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Federal judge upholds death sentence

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A federal judge in northern Indiana has denied a condemned inmate’s request to take him off death row, rejecting multiple claims that include one that would basically create a new rule prohibiting those who are severely mentally ill from being executed as is the standard for the mentally retarded.

U.S. Chief Judge Philip Simon in South Bend on Thursday issued an order in the case of Michael Dean Overstreet, who was convicted and sentenced to die in 2000 for the murder, rape, and confinement of Franklin College student Kelly Eckart three years earlier. Johnson Superior Judge Cynthia Emkes imposed the death sentence and that was upheld on direct appeal in 2003 and in post-conviction relief proceedings in subsequent years. Overstreet had been set to be executed by lethal injection May 30, 2008.

But before that date, the convicted killer filed a petition for a writ of habeas corpus in the Northern District of Indiana and his execution was stayed.

Overstreet raised 11 claims in his petition for relief, arguments that ranged from ineffective trial and appellate counsel, procedural and evidentiary issues during his trial and appeals, and inadequate review by the Indiana Supreme Court in addressing the issue of whether he should be considered “mentally ill” and eligible for execution.

In early March, Chief Judge Simon issued a 72-page opinion denying the petition on all grounds and upholding the death sentence. The judge granted certifiability on five of those claims for appeal, including procedural issues, whether Overstreet was prejudiced by trial counsel omissions, and the severe mental-illness arguments.

Specifically, on that 11th claim regarding mental illness, Chief Judge Simon wrote that Overstreet is essentially asking the court to extend the landmark holding of Atkins v. Virginia, 536, U.S. 304(2002), that banned the execution of the mentally retarded, to his specific case and condition. At the PCR state level, Indiana Supreme Court Justice Robert Rucker had dissented from his colleagues’ decision about executing Overstreet because under the state Constitution he didn’t see the man’s mental health being practically any different than those who are considered mentally retarded.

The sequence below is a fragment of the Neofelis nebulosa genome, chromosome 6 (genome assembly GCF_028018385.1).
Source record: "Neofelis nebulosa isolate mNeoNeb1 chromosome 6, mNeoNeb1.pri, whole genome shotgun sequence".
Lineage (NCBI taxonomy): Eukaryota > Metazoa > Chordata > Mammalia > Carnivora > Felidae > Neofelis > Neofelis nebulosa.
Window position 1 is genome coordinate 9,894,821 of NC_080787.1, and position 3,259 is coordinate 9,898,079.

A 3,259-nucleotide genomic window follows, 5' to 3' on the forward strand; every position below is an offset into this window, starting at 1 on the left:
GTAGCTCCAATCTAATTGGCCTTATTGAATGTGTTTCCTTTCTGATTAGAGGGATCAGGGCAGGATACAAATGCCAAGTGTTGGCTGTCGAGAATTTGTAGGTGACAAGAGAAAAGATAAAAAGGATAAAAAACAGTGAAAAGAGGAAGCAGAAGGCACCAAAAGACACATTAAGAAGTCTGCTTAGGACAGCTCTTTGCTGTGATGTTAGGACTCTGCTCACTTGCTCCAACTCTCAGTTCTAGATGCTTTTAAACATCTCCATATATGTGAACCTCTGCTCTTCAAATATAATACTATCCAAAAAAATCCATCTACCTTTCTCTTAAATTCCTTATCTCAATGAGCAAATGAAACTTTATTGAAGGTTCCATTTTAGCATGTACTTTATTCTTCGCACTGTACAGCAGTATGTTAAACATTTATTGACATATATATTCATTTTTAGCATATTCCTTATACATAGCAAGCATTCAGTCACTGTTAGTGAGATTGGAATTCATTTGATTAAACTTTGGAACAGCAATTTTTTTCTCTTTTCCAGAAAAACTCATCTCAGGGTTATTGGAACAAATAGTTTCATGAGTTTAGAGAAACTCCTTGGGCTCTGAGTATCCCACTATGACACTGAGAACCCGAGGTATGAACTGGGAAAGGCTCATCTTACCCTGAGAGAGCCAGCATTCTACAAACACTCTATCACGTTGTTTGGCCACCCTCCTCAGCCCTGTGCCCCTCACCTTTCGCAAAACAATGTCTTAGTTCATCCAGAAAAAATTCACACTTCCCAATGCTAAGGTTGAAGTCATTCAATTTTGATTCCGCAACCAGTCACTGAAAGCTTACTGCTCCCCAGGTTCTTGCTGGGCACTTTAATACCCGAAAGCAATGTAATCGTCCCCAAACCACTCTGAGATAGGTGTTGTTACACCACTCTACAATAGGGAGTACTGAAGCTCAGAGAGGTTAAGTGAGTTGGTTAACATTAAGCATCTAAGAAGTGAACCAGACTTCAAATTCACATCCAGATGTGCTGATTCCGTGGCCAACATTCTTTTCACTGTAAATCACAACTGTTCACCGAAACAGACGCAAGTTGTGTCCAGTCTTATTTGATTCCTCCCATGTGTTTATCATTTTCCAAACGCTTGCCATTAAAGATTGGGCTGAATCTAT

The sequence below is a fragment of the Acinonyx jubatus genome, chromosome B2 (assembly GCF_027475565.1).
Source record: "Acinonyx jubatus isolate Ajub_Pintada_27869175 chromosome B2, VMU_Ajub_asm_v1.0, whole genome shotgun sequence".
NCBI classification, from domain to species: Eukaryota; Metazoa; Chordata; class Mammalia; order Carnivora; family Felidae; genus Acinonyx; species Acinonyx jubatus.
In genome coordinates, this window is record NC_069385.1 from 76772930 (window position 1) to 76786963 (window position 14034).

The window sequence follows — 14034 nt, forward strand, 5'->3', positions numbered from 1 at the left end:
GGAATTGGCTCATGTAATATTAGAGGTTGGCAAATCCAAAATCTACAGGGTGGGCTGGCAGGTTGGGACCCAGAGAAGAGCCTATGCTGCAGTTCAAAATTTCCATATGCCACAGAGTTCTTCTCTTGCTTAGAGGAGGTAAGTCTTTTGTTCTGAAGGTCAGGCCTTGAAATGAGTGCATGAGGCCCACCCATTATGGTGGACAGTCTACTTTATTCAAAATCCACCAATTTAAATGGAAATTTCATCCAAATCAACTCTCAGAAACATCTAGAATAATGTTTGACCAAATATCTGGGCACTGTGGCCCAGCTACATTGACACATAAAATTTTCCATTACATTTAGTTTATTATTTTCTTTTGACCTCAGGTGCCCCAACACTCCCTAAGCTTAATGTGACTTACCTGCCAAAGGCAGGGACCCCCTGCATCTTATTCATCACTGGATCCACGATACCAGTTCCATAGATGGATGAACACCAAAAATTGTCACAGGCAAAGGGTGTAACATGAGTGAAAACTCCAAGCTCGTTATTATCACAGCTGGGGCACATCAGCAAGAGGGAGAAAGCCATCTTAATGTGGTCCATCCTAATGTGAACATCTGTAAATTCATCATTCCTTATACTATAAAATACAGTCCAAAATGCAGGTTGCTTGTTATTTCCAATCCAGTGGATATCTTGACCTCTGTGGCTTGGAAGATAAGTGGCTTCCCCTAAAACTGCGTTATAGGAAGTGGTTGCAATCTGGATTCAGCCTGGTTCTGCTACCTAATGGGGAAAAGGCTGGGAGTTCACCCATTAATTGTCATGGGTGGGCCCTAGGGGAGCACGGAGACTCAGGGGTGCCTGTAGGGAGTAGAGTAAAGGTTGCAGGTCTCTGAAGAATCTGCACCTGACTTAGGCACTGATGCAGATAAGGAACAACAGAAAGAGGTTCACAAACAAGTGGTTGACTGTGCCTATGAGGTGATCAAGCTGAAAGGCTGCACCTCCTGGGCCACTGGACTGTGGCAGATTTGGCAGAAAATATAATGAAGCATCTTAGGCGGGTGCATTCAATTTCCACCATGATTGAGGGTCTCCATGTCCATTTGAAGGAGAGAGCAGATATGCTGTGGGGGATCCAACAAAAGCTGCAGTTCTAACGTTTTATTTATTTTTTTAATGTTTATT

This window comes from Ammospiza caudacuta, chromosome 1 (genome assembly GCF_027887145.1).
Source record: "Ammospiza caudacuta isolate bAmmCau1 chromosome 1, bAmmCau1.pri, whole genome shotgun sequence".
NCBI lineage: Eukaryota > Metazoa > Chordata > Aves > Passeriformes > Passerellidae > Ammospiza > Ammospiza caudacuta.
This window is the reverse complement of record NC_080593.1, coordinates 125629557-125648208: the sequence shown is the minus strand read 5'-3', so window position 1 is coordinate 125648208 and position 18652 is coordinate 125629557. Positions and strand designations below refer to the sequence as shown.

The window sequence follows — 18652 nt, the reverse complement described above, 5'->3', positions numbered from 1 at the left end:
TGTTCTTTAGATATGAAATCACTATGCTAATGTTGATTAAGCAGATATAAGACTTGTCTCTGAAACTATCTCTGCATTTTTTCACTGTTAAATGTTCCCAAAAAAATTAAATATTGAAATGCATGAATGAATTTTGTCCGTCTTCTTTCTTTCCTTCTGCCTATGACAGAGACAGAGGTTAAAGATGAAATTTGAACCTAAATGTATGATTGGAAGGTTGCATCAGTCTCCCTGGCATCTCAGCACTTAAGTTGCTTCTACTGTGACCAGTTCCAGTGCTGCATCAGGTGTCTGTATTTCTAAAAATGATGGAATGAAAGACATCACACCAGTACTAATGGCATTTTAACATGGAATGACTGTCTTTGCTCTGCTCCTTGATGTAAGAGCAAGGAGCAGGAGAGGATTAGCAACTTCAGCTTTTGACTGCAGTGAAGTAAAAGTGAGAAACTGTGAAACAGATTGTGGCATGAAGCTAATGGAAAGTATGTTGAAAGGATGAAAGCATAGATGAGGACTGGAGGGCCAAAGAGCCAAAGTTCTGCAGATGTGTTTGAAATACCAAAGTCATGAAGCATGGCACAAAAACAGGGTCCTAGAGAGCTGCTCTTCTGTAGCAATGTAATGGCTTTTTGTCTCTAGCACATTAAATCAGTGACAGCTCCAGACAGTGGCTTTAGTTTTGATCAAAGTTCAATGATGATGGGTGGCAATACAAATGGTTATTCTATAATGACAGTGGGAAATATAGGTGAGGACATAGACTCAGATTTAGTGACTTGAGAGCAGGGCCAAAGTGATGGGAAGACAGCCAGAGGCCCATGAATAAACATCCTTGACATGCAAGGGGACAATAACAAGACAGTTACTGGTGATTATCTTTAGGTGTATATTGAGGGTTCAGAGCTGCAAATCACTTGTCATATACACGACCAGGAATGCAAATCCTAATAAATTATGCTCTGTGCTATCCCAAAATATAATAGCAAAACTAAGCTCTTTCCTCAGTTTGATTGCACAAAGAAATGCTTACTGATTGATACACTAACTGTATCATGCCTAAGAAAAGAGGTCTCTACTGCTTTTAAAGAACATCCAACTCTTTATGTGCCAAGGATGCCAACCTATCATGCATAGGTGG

“Overstreet essentially asks me to take the state constitutional analysis that Justice Rucker employed and apply its reasoning as federal constitutional law in this case,” Chief Judge Simon wrote in the March order. “That analysis was not supported by any of the four other justices – all of whom disagreed with Justice Rucker’s interpretation of the Indiana Constitution. Moreover, Overstreet has not identified any court which has adopted this position and the 11th Circuit has expressly rejected it. Even assuming that Overstreet suffers from a serious mental illness, I am not convinced that there is a legal basis for adopting what Overstreet himself acknowledges would be a ‘new rule.’ Though the United States Supreme Court may one day extend the underlying principles of Atkins to such defendants, it has not yet done so.”

Overstreet asked the judge to alter his sentence based on misapplication of law, but Chief Judge Simon refused to do that in a five-page order this week.

Now, the death row inmate housed in Michigan City has the opportunity to appeal to the 7th Circuit and ultimately the nation’s highest court before the clemency process begins.
 
 

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  1. Ah yes... Echoes of 1963 as a ghostly George Wallace makes his stand at the Schoolhouse door. We now know about the stand of personal belief over service to all constituents at the Carter County Clerk door. The results are the same, bigotry unable to follow the directions of the courts and the courts win. Interesting to watch the personal belief take a back seat rather than resign from a perception of local power to make the statement.

  2. An oath of office, does it override the conscience? That is the defense of overall soldier who violates higher laws, isnt it? "I was just following orders" and "I swore an oath of loyalty to der Fuhrer" etc. So this is an interesting case of swearing a false oath and then knowing that it was wrong and doing the right thing. Maybe they should chop her head off too like the "king's good servant-- but God's first" like St Thomas More. ...... We wont hold our breath waiting for the aclu or other "civil liberterians" to come to her defense since they are all arrayed on the gay side, to a man or should I say to a man and womyn?

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  5. Pence said when he ordered the investigation that Indiana residents should be troubled by the allegations after the video went viral. Planned Parenthood has asked the government s top health scientists at the National Institutes of Health to convene a panel of independent experts to study the issues surrounding the little-known branch of medicine.

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